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Gaudiano gallops to victory in Longines thriller in London

Sunday, 20 December 2015
CSI5*-W London 2015

Emanuele Gaudiano is presented with a Longines watch by Katrina Jones, Branding Director, Longines UK and Ireland. Photo (c) Jon Stroud/FEI.
Emanuele Gaudiano is presented with a Longines watch by Katrina Jones, Branding Director, Longines UK and Ireland. Photos (c) Jon Stroud/FEI.

The Christmas show at the Grand Hall in Olympia is always something special, and the seventh leg of the Longines FEI World Cup in the 2015/2016 Western European League more than lived up to expectations today when Italy’s Emanuele Gaudiano produced a victory at the London venue. 

In a 17-way jump-off, the 29-year-old rider and his 10-year-old gelding Admara (Padinus x Murano) simply blew the rest away with a fearless gallop when eleventh to go against the clock. A top-class list of home contenders were obliged to line up behind him, with Ben Maher coming closest to take runner-up spot with Diva ll (Kannan x Berlioz) ahead of Michael Whitaker and Viking (Jacomar x Almox Prints) in third, world no 1 Scott Brash and Hello M’Lady (Indoctro x Baloubet du Rouet) in fourth and Guy Williams and Titus (Lancelot x Rex Magna) in fifth place.

A total of 36 horse-and-rider combinations from 14 nations took part, and Bernardo Costa Cabral set them a 13-fence track that Brash described as “twisty and turny”. The narrow confines of the Olympia ring always presents quite a course-building challenge, and the Portuguese course designer described his creation as “not one of the tallest tracks, but technical enough - it walked tougher than it rode.” That was borne out when five of the first seven starters jumped clear, but the double of oxer to vertical at fence eight, and the last two fences which consisted of a massive 1.75m-wide oxer followed by a water-tray vertical took their toll.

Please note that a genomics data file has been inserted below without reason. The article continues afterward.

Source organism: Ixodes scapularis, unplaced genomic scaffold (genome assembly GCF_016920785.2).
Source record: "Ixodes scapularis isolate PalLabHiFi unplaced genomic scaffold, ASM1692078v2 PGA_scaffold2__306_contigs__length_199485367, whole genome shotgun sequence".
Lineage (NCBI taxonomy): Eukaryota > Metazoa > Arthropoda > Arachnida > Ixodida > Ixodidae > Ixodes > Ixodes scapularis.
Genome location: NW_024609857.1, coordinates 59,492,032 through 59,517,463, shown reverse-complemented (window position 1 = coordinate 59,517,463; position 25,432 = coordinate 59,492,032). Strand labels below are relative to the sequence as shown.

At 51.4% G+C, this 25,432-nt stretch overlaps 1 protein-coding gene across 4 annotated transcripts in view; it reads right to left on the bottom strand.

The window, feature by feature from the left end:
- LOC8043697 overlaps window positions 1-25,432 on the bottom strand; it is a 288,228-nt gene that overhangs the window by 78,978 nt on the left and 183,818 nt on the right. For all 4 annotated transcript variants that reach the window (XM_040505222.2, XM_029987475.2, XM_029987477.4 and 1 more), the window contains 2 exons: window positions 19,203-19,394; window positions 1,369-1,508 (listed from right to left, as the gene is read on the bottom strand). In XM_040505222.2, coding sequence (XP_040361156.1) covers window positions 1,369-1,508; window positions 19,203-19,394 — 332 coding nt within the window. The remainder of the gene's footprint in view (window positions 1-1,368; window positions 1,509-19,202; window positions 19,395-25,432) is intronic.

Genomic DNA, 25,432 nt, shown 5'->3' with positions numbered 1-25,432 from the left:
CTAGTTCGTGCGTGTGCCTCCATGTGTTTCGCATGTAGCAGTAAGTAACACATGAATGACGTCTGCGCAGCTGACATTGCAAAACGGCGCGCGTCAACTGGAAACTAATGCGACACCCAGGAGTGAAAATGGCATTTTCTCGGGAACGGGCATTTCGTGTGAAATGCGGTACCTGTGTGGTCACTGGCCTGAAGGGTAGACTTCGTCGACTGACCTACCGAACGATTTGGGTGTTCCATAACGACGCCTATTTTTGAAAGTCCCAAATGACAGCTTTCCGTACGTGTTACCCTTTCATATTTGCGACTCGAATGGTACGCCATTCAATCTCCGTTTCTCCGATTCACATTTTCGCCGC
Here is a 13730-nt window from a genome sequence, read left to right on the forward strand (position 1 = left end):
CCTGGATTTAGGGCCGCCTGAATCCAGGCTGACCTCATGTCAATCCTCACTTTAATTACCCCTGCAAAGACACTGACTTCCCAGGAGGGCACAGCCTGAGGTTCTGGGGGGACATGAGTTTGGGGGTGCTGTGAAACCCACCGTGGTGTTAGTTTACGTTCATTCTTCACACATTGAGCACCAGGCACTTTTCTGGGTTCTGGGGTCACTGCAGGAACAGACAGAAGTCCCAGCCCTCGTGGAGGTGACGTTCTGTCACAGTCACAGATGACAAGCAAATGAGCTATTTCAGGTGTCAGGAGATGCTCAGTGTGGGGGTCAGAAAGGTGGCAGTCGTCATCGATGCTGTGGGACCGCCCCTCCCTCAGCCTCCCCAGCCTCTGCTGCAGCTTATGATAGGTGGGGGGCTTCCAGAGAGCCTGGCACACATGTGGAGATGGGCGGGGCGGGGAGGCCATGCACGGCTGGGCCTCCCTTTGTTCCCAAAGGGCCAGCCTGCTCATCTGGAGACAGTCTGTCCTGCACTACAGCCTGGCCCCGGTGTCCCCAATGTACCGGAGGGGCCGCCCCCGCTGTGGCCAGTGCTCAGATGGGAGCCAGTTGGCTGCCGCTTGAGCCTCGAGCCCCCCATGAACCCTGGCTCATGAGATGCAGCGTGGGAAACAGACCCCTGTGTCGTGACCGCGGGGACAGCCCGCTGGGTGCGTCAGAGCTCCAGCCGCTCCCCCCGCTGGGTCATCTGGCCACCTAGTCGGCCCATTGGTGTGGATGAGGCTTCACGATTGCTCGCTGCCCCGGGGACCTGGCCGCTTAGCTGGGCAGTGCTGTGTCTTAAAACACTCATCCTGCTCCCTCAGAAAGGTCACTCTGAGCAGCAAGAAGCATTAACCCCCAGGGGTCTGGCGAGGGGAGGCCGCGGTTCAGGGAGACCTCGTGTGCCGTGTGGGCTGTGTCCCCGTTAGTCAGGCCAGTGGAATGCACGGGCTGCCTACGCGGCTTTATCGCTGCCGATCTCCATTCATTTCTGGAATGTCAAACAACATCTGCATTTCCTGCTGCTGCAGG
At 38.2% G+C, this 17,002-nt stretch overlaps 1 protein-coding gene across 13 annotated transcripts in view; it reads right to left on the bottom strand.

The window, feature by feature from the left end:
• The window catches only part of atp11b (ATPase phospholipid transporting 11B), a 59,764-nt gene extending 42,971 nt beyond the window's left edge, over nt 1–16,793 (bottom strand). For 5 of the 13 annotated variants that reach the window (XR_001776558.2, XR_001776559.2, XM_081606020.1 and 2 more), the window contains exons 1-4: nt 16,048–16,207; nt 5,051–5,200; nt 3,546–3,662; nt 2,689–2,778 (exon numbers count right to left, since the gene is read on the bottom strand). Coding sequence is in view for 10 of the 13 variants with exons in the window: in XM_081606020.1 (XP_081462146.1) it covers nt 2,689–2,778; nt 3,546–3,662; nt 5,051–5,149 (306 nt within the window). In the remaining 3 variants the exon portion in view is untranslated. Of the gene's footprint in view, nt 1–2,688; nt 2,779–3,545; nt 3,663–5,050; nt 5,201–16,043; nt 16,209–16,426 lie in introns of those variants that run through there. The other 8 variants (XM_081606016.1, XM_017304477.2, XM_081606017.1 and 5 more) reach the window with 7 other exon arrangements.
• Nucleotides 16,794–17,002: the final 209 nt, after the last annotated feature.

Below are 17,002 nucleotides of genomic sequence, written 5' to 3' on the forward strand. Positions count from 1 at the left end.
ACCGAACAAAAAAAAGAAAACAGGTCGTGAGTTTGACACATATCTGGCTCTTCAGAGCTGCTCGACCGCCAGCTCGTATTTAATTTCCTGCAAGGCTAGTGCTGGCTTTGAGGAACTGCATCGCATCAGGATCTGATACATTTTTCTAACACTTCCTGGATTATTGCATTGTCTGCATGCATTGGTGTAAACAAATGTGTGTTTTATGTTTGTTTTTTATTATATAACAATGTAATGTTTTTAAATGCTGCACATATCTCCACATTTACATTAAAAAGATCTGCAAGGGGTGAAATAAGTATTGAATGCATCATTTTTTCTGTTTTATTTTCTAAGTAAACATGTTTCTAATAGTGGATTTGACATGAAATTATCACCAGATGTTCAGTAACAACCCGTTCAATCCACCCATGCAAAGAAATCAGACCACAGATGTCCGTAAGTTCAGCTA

Runner-up was Ben Maher and Diva II.
Runner-up was Ben Maher and Diva II.

The real excitement kicked off when Williams set the jump-off target with a fabulous round from the bold and brave 15-year-old Titus who stopped the clock in 37.74 seconds. This pair’s relentless gallop from the penultimate oxer to the final fence had the crowd gasping with incredulity, but little did they know what was still to come.

Five horses later they were on the edges of their seats once again as Maher produced a fabulous flowing round from the 10-year-old mare Diva who tapped a few poles but left them all in place, and with a great turn to the penultimate red oxer galloped into the lead in 37.15 seconds.

Next to go, Brash took a pull before the last that may have cost valuable fractions of seconds to temporarily slot into runner-up spot when crossing the line with his nine-year-old mare Hello M’Lady in 37.49 seconds. And when Dutch contender Jur Vrieling’s brilliant grey, VDL Zirocco Blue (Mr. Blue x Voltaire), threw in a stop at the double, now four fences from home, and German ace Marcus Ehning’s stallion Comme Il Faut (Cornet Obolensky x Ramiro) stood too far off the penultimate oxer for four faults, then Gaudiano was still chasing Maher’s leading time when next into the ring.